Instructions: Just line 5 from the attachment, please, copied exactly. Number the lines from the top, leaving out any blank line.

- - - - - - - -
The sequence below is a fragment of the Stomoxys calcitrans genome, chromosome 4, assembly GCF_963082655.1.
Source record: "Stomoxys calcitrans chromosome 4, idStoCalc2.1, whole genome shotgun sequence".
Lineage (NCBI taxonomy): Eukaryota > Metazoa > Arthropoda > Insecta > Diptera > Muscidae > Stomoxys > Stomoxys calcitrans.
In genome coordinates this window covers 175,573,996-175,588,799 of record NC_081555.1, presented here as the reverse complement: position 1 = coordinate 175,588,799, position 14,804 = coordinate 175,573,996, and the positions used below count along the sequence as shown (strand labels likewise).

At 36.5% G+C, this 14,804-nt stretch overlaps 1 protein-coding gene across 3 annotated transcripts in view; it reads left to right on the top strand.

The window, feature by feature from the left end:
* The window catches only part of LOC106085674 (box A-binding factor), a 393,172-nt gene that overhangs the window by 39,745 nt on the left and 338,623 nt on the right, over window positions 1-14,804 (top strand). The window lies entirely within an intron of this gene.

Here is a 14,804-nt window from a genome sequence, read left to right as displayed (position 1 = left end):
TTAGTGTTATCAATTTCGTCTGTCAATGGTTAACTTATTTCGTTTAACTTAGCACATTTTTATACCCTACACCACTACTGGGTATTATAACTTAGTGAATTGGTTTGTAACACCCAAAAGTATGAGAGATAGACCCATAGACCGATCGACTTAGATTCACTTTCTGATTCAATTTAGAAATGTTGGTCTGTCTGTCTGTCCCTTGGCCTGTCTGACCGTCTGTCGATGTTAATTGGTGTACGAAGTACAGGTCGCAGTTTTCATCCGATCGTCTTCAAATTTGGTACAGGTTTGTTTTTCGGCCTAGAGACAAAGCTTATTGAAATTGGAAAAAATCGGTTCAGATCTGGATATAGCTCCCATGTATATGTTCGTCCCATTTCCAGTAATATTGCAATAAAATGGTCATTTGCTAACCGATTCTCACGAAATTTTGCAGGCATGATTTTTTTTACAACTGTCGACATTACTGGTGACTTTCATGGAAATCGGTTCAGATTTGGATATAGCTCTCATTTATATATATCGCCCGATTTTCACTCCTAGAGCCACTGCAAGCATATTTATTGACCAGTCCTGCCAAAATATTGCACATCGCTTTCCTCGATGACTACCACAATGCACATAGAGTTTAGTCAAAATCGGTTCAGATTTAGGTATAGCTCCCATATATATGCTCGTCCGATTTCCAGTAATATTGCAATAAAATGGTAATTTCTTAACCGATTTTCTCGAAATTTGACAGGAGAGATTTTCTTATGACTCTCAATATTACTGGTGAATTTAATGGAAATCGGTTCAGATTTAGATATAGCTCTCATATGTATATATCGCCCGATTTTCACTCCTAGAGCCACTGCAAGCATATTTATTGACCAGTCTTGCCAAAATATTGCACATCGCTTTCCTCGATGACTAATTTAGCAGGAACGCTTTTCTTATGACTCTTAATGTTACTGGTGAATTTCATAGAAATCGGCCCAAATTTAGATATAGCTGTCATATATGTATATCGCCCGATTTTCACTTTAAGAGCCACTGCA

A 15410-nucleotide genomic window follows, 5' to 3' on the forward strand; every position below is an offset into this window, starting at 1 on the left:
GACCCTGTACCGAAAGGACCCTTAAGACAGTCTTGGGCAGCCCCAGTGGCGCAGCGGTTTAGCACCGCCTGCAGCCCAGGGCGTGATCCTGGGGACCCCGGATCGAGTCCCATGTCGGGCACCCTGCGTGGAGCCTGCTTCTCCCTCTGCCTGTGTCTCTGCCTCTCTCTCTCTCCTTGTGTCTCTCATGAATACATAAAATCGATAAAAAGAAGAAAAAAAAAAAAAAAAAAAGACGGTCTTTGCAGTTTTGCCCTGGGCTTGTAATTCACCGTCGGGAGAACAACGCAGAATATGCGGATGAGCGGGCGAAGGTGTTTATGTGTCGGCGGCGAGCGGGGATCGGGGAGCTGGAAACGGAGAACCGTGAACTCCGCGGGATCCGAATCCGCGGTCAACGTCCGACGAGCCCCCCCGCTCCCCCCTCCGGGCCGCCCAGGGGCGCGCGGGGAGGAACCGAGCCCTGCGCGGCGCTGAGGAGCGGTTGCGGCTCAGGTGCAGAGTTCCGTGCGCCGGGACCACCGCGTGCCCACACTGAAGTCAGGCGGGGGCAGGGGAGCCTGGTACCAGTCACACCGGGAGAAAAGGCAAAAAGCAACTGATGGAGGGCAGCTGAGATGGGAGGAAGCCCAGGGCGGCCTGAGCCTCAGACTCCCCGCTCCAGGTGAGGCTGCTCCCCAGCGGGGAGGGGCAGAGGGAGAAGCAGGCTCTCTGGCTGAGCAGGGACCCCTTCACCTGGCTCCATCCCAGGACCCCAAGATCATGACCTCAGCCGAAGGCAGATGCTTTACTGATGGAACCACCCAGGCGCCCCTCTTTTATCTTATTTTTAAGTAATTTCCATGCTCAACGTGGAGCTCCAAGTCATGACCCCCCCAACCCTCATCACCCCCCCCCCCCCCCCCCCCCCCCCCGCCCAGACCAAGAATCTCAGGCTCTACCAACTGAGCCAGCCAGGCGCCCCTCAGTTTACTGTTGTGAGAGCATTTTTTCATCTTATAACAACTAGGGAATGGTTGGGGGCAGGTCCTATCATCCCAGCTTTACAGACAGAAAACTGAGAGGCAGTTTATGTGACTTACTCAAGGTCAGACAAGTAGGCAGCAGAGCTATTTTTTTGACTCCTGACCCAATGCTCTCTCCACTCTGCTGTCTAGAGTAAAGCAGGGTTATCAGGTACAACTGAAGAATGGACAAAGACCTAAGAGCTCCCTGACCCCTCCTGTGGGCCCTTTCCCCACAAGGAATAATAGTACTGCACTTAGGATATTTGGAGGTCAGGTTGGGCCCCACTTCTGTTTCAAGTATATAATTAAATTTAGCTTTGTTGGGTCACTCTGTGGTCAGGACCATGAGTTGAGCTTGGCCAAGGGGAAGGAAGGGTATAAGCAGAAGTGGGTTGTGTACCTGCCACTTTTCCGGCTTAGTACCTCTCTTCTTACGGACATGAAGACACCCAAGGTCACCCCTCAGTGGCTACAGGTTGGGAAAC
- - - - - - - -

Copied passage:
At 36.5% G+C, this 14,804-nt stretch overlaps 1 protein-coding gene across 3 annotated transcripts in view; it reads left to right on the top strand.